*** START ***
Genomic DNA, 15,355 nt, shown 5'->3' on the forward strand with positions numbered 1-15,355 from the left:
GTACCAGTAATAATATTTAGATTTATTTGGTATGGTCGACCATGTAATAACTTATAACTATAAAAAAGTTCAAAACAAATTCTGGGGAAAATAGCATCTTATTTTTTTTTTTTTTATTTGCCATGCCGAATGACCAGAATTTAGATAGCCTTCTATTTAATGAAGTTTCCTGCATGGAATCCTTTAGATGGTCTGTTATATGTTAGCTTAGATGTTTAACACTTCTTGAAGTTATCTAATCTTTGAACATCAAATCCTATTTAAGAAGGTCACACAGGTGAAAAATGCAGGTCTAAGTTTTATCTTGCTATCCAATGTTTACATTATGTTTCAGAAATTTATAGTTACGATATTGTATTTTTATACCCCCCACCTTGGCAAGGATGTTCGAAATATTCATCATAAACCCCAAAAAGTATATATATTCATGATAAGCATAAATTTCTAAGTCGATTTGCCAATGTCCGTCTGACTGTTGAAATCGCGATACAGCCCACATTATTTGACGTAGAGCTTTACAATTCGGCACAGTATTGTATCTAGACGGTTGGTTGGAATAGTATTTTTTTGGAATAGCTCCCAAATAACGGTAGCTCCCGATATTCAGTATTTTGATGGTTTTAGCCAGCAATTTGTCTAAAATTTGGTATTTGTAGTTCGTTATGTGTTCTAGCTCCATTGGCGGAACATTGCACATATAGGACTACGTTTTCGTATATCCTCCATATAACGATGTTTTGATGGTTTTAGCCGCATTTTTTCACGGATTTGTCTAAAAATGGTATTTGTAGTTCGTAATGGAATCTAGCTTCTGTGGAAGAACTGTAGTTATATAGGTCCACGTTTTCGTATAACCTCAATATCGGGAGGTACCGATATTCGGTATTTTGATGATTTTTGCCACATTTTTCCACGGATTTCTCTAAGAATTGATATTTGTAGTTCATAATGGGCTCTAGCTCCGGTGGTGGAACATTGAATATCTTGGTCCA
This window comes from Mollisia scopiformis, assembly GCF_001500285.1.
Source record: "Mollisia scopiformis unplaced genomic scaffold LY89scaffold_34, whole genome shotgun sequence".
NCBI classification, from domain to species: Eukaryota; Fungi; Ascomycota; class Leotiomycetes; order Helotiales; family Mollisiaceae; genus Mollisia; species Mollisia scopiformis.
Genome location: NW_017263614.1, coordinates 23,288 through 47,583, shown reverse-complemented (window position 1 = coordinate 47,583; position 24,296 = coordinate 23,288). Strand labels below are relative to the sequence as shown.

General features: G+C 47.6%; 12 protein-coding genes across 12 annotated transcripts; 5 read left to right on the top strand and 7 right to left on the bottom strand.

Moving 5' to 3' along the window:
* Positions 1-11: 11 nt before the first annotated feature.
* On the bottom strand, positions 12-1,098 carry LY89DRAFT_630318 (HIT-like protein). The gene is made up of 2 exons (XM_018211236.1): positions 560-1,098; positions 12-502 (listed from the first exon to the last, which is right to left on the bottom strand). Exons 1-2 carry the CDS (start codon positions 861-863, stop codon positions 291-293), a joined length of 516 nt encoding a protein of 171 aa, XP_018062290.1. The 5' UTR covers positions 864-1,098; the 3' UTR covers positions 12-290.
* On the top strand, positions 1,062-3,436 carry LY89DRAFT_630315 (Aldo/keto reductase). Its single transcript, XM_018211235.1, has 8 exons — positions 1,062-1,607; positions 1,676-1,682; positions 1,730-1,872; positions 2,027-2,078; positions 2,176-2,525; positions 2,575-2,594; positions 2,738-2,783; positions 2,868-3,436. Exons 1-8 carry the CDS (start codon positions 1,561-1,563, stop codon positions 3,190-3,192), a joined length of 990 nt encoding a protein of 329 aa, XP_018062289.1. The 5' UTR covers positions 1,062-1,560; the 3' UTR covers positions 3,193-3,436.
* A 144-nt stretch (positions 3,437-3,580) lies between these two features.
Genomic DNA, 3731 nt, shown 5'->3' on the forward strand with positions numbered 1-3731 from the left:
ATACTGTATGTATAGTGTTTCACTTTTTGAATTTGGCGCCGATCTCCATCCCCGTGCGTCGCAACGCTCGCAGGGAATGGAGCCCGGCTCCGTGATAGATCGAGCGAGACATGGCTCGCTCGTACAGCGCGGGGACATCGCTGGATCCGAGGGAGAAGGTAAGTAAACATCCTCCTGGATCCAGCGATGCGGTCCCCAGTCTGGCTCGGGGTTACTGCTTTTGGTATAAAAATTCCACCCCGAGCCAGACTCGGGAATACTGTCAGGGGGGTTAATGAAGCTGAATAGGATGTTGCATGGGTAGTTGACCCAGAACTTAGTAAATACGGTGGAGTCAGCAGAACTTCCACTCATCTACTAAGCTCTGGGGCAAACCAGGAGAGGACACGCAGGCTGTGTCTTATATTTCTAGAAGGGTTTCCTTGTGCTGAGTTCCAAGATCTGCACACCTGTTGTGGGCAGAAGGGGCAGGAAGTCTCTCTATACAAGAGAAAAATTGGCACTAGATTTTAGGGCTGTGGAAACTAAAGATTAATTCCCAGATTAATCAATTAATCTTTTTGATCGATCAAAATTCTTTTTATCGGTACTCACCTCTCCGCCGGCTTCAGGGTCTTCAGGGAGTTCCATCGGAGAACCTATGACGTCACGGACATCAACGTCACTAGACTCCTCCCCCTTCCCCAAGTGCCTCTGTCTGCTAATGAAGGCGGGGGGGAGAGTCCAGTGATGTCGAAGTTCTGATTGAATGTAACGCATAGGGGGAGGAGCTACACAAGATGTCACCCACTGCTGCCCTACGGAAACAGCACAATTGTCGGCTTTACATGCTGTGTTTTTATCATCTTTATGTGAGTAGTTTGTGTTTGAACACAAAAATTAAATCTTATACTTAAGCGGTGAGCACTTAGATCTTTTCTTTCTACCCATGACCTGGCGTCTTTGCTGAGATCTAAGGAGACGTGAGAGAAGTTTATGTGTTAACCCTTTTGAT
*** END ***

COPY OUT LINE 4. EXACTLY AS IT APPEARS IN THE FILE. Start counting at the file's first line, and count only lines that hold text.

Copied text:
Source record: "Mollisia scopiformis unplaced genomic scaffold LY89scaffold_34, whole genome shotgun sequence".